It is normal for families to go through difficult times, but sometimes teenagers are not equipped to cope with domestic hardship. When minors threaten to emancipate, California parents often feel hurt, concerned and unsure what next steps to take.
Whether a contentious divorce, new family member, financial upset or something else has prompted your child to seek independence, rest assured that the emancipation process is not simple, and there are usually many routes for parents to contest it.
When can a child emancipate?
Each state is different, but in California, children generally must have parental consent to emancipate unless they are able to get a court order. Your child cannot emancipate simply because you had a fight or are not getting along.
There are three ways a child can emancipate: get a court order, get married or join the military. To marry or enlist, virtually all minors (even emancipated) will still need parental permission.
To obtain a court order to emancipate, your child must be at least 14 years old, be capable of financial independence and be able to convince a judge that emancipation would be in his or her best interest. State law gives judges a large degree of discretion in making this decision.
What can you do as a parent?
If your child intends to pursue a court order, he or she must give you notice by law before a judge will rule on the case. Your child may start the process and begin filing paperwork before notifying you, but you will have a chance to contest it.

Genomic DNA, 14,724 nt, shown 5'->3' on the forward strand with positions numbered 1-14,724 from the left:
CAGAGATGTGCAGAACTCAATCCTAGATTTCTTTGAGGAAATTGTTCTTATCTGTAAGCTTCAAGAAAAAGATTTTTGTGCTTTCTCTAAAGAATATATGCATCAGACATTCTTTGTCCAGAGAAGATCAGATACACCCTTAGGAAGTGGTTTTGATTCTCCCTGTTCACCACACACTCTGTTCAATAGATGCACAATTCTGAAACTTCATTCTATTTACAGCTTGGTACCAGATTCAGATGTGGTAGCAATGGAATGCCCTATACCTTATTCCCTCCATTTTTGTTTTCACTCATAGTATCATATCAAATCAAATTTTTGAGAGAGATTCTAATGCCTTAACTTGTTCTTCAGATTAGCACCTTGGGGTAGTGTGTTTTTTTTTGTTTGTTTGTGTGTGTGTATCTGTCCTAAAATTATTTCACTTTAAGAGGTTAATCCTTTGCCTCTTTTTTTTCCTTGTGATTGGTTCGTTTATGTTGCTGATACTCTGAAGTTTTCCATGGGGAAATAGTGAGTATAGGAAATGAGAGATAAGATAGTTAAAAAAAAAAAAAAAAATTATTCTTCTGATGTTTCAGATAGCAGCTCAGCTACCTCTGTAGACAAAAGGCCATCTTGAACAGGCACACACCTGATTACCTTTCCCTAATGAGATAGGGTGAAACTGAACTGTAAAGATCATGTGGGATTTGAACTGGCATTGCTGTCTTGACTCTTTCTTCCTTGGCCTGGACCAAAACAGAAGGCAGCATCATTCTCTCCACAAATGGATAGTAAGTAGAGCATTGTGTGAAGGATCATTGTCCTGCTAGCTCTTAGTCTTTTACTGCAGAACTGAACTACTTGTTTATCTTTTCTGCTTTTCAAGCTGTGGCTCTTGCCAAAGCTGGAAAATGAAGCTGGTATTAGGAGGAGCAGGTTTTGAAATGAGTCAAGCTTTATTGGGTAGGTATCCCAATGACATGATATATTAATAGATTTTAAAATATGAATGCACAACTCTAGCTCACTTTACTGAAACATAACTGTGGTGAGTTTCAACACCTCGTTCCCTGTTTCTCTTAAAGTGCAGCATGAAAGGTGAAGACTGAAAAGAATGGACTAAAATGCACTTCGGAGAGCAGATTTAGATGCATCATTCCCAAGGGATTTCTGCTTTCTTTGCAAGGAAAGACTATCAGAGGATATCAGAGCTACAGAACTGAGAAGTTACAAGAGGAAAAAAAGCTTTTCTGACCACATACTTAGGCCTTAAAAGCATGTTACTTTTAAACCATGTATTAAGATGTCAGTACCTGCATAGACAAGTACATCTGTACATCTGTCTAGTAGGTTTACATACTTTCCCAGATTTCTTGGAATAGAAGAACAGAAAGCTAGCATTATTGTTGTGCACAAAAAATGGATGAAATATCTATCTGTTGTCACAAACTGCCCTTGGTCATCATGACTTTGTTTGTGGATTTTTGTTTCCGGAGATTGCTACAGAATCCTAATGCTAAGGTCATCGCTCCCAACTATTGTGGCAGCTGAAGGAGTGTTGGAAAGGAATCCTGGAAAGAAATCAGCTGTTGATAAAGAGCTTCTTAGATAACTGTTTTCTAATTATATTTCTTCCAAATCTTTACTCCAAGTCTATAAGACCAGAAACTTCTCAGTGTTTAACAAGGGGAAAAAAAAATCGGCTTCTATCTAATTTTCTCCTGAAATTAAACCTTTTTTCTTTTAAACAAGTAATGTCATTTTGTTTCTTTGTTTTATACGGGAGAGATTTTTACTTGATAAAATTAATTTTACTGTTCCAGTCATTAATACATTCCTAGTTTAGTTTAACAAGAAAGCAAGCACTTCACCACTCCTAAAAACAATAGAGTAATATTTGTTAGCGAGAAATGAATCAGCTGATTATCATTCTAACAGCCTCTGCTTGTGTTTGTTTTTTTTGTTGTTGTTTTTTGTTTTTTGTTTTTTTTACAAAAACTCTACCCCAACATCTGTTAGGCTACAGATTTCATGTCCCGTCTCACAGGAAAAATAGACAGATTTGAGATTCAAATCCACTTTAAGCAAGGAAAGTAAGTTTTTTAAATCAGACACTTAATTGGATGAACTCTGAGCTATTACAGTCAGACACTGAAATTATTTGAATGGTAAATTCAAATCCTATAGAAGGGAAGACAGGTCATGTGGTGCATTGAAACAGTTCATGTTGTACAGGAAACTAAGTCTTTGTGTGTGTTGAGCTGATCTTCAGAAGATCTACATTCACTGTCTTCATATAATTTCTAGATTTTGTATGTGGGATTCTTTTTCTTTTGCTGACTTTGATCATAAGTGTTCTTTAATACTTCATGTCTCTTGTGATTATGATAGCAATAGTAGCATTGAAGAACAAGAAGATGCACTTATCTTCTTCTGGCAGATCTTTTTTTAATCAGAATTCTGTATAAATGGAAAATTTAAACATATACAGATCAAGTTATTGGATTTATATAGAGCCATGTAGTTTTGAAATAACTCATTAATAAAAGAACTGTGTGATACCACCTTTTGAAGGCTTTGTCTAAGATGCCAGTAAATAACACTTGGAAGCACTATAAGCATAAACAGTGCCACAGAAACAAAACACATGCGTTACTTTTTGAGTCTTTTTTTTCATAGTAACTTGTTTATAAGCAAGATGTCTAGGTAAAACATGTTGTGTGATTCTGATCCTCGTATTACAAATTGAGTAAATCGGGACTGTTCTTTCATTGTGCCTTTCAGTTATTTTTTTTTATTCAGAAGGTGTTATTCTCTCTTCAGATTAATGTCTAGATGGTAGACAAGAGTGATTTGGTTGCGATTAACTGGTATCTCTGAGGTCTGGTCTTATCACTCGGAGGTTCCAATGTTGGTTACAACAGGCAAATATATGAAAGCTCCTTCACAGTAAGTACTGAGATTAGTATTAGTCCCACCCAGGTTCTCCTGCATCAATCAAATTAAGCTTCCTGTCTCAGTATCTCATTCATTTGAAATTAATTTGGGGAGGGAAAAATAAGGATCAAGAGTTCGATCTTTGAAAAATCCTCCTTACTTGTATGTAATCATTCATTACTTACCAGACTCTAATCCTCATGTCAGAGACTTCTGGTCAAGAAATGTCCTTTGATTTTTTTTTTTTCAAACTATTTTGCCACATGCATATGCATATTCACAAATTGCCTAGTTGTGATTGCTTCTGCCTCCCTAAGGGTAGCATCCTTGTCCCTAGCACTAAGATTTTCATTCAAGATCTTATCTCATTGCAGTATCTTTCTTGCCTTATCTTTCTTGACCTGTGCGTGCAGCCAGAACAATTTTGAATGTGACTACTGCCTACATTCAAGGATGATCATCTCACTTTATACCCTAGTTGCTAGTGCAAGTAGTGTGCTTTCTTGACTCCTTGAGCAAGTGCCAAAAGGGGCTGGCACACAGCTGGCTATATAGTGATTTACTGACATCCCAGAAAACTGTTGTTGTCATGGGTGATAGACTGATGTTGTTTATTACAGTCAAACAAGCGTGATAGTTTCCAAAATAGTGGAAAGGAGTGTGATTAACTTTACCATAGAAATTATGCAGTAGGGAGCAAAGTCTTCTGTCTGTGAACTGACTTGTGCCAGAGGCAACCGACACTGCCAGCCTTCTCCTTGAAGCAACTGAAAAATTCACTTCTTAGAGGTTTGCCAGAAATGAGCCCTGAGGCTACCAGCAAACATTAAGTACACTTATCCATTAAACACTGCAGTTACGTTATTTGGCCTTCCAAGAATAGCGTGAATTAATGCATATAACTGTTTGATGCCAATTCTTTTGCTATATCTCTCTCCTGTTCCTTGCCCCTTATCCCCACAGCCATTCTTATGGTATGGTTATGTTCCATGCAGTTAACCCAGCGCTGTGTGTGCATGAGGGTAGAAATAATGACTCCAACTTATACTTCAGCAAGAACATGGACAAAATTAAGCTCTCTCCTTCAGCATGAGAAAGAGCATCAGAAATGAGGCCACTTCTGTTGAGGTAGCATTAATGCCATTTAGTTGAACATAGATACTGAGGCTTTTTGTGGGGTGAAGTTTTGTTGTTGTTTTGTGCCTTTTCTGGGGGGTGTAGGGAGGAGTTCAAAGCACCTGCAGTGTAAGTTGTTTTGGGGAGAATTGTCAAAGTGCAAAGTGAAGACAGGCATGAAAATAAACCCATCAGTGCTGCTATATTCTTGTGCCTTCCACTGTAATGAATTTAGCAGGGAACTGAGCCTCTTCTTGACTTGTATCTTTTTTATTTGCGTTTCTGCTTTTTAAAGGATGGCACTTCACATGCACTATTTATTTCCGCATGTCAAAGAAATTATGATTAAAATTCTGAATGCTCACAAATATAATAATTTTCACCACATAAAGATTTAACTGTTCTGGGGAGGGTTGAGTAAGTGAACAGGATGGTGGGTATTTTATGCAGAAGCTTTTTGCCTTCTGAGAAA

In some counties, all emancipation cases have a hearing, but in others, courts will only hold hearings if you contest.
There are many arguments parents can use to contest an emancipation. Depending on the circumstance, you may attempt to demonstrate that your child does not have a viable way to make a living or that doing so would be detrimental to his or her development. Even emancipated minors must still attend school, so they will have limited options for work.
If a child emancipates, he or she must acquire housing, medical insurance, pay bills and take legal responsibility for his or her actions. Parents may demonstrate that their child is not ready to handle all of these responsibilities alone.
Most judges will be hesitant to grant an order of emancipation without clear and convincing evidence that the situation warrants it, and the burden of proof would be on the minor to prove that it is the best option.